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Senate breaks logjam to restore jobless aid
March 3, 2010 / 2:25 AM / 8 years ago

Senate breaks logjam to restore jobless aid

WASHINGTON (Reuters) - Highway money and jobless funds were set to flow again after the Senate ended a standoff on Tuesday that disrupted benefits for hundreds of thousands of unemployed Americans.

<p>Ester Dela Cruz, laid off nine months ago from her job as an elderly care worker, searches for employment at a jobs center in San Francisco, California in this February 4, 2010 file photo. REUTERS/Robert Galbraith/Files</p>

The Senate voted 78-19 to end a logjam that had worsened the plight of the jobless and thrown thousands out of work as lawmakers bickered over the cost of programs designed to help millions of Americans weather the worst economic downturn in 70 years.

President Barack Obama was expected to sign the measure quickly into law.

The programs expired on Sunday after Republican Senator Jim Bunning prevented the Senate from renewing them on the grounds they would add to the country’s $12.4 trillion debt.

As a result, 400,000 jobless people faced the imminent loss of weekly checks that help them pay the bills while they look for work, as well as subsidies that help them pay for health insurance.

Construction projects across the country shut down after 2,000 federal workers were furloughed, while doctors faced a 21 percent pay cut for patients they see under the Medicare health insurance program for the elderly.

“During these difficult economic times, supporting American workers, their families and our small businesses must be everyone’s focus,” Obama said in a statement released by the White House. “... I‘m grateful to the members of the Senate on both sides of the aisle who worked to end this roadblock to relief for America’s working families.”

In news conferences and floor statements, Democrats said Bunning and his fellow Republicans had taken their opposition to Democratic initiatives to a new extreme.

“Today we have a clear-cut example to show the American people what’s wrong with Washington,” said Democratic Senator Patty Murray.

The dispute echoed a 1995 standoff that shut down large chunks of the federal government as Democratic President Bill Clinton and congressional Republicans battled over the budget.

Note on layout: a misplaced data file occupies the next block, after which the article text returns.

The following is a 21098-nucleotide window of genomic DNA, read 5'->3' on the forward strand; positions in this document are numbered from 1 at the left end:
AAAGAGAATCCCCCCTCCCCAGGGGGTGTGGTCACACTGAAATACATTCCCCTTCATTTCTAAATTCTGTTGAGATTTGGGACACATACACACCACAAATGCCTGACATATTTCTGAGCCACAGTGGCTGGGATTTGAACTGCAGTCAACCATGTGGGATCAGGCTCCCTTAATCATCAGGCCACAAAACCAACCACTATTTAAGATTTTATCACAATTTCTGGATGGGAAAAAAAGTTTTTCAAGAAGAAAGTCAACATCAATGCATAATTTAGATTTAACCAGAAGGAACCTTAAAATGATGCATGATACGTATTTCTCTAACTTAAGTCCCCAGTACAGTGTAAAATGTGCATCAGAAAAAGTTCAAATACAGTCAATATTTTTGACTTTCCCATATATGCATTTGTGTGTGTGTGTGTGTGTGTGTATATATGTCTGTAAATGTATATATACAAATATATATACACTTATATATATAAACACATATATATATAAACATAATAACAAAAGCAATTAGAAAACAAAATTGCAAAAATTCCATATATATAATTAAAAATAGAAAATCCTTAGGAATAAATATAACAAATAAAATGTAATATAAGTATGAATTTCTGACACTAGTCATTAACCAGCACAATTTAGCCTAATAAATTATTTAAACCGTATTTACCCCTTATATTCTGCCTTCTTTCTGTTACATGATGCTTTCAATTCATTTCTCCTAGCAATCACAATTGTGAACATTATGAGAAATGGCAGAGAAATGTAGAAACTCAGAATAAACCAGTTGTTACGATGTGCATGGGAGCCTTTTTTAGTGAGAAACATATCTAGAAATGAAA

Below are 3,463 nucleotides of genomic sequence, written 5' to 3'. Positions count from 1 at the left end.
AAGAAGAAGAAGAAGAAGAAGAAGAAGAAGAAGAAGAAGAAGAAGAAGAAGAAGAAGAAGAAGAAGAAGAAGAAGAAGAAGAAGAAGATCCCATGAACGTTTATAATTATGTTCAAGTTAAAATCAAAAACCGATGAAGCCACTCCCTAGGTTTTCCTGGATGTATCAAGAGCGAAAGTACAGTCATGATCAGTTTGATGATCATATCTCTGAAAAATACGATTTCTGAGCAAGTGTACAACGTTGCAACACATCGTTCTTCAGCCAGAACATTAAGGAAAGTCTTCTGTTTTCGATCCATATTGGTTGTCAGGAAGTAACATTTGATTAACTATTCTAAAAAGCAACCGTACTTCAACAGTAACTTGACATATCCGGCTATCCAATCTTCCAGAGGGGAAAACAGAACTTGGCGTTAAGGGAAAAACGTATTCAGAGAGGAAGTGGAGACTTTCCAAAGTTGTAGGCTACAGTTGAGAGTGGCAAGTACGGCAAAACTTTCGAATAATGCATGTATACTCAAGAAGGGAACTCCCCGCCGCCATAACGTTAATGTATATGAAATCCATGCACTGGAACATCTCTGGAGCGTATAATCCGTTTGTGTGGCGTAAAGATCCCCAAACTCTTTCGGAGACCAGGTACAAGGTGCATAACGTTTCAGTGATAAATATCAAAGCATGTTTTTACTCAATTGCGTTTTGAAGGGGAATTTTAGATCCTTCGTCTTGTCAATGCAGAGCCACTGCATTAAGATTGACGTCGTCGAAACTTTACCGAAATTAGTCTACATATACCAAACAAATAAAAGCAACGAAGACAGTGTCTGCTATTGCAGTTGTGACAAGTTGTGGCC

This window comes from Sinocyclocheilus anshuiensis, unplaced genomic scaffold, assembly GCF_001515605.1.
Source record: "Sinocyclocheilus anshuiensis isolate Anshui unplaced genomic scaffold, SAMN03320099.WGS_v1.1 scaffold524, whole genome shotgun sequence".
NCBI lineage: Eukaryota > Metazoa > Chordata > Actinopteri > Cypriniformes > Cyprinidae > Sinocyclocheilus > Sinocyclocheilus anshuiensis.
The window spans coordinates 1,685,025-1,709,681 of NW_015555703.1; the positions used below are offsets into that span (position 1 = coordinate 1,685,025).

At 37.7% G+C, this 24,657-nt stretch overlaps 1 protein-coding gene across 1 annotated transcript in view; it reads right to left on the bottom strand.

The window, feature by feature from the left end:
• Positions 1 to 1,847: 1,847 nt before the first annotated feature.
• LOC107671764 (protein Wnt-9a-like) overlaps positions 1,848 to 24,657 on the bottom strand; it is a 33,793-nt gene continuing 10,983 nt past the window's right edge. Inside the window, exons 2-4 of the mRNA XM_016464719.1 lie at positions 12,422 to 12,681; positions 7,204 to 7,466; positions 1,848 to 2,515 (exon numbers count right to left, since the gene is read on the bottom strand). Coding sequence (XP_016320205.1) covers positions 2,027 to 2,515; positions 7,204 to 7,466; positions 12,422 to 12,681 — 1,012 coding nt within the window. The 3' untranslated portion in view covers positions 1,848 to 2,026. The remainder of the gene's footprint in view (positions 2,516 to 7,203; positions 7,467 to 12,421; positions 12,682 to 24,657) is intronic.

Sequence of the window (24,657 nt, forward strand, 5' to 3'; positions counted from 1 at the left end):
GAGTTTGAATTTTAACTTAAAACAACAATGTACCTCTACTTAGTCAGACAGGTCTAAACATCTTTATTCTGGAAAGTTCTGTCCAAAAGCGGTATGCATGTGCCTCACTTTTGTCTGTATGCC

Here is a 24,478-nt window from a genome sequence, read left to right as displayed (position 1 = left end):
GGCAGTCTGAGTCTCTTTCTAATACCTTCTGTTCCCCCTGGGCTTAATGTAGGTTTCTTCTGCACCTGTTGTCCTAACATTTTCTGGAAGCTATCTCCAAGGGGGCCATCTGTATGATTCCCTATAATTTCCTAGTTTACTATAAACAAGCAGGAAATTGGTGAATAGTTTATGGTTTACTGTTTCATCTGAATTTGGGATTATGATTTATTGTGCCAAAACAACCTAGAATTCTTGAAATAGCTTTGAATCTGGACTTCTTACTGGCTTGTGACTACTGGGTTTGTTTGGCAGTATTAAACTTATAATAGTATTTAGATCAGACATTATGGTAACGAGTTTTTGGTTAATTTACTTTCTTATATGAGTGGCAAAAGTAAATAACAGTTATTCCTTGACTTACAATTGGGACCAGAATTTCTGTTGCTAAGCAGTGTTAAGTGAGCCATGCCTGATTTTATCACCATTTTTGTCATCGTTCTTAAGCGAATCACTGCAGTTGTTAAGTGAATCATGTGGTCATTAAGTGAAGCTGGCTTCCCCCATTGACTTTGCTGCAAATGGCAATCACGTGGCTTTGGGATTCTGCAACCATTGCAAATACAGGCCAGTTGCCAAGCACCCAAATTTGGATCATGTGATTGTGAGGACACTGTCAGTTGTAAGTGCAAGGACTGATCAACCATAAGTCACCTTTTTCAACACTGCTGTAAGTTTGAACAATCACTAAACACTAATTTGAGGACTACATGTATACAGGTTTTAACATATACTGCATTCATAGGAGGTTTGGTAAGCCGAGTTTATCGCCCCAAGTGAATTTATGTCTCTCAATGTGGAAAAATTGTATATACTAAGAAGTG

REPUBLICANS ACTED TO END STANDOFF

Mindful of a possible backlash from recession-weary voters, Republicans moved on Tuesday to end the standoff.

The agreement enabled Bunning to propose a tax measure to cover the bill’s $10 billion tab, but Democrats used budget rules to prevent it coming up for a vote. Many noted that Bunning had refused an identical offer a week ago, fearing it would fail.

“He was offered this choice last week, he wouldn’t take it last week,” said Dick Durbin, the Senate’s No. 2 Democrat. “As a result, a lot of people have suffered.”

Many Republicans said they agreed with Bunning’s point about spending but did not necessarily support his methods, and few came to the Senate floor to defend Bunning as he endured hours of Democratic criticism.

“I don’t think I’ve spent this much time on the floor in any one week, period, in my life,” Bunning said.

A Hall of Fame baseball pitcher with a prickly reputation, Bunning plans to retire this year after Senate Republican Leader Mitch McConnell, a fellow Kentuckian, discouraged him from running for re-election.

The standoff gave Democrats an opportunity to shift the focus from their own struggles to advance legislation that aims to reduce the 9.7 percent U.S. unemployment rate, which they say is their top priority this year.

With the temporary programs renewed, Democrats moved to a much larger $150 billion measure that would extend jobless benefits through the end of the year, help states pay rising health insurance costs and renew a popular set of tax breaks for businesses and individuals.

But their first jobs bill, a $15 billion package centered on tax breaks for businesses that hire new workers, faced an uncertain fate in the House of Representatives.

Democratic leaders in that chamber face objections from black lawmakers who say it is too paltry and centrists who say it violates budget rules.

Editing by Peter Cooney and Will Dunham

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